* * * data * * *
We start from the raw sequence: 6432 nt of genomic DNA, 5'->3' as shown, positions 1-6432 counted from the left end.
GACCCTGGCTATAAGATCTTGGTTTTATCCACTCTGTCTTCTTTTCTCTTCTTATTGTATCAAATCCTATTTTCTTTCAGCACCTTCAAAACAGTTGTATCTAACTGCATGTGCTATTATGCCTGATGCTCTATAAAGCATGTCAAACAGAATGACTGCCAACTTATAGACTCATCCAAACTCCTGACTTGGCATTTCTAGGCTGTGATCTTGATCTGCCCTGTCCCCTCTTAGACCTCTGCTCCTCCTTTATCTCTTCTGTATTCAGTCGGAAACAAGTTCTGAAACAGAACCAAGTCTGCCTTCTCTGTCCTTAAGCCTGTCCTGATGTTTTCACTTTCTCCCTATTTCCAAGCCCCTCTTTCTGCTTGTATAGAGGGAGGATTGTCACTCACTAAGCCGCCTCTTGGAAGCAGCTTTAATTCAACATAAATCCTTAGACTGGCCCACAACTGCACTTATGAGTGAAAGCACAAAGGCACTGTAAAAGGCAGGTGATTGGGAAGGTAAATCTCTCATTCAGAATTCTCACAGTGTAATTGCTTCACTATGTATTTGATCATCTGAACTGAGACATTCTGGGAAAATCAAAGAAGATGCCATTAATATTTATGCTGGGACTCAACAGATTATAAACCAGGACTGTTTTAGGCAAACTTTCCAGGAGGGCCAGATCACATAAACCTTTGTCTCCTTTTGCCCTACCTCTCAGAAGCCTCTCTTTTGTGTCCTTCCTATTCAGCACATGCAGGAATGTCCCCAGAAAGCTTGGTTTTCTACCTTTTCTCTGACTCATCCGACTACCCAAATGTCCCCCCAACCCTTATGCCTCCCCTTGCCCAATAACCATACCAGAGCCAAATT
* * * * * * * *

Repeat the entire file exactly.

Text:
We start from the raw sequence: 6432 nt of genomic DNA, 5'->3' as shown, positions 1-6432 counted from the left end.
GACCCTGGCTATAAGATCTTGGTTTTATCCACTCTGTCTTCTTTTCTCTTCTTATTGTATCAAATCCTATTTTCTTTCAGCACCTTCAAAACAGTTGTATCTAACTGCATGTGCTATTATGCCTGATGCTCTATAAAGCATGTCAAACAGAATGACTGCCAACTTATAGACTCATCCAAACTCCTGACTTGGCATTTCTAGGCTGTGATCTTGATCTGCCCTGTCCCCTCTTAGACCTCTGCTCCTCCTTTATCTCTTCTGTATTCAGTCGGAAACAAGTTCTGAAACAGAACCAAGTCTGCCTTCTCTGTCCTTAAGCCTGTCCTGATGTTTTCACTTTCTCCCTATTTCCAAGCCCCTCTTTCTGCTTGTATAGAGGGAGGATTGTCACTCACTAAGCCGCCTCTTGGAAGCAGCTTTAATTCAACATAAATCCTTAGACTGGCCCACAACTGCACTTATGAGTGAAAGCACAAAGGCACTGTAAAAGGCAGGTGATTGGGAAGGTAAATCTCTCATTCAGAATTCTCACAGTGTAATTGCTTCACTATGTATTTGATCATCTGAACTGAGACATTCTGGGAAAATCAAAGAAGATGCCATTAATATTTATGCTGGGACTCAACAGATTATAAACCAGGACTGTTTTAGGCAAACTTTCCAGGAGGGCCAGATCACATAAACCTTTGTCTCCTTTTGCCCTACCTCTCAGAAGCCTCTCTTTTGTGTCCTTCCTATTCAGCACATGCAGGAATGTCCCCAGAAAGCTTGGTTTTCTACCTTTTCTCTGACTCATCCGACTACCCAAATGTCCCCCCAACCCTTATGCCTCCCCTTGCCCAATAACCATACCAGAGCCAAATT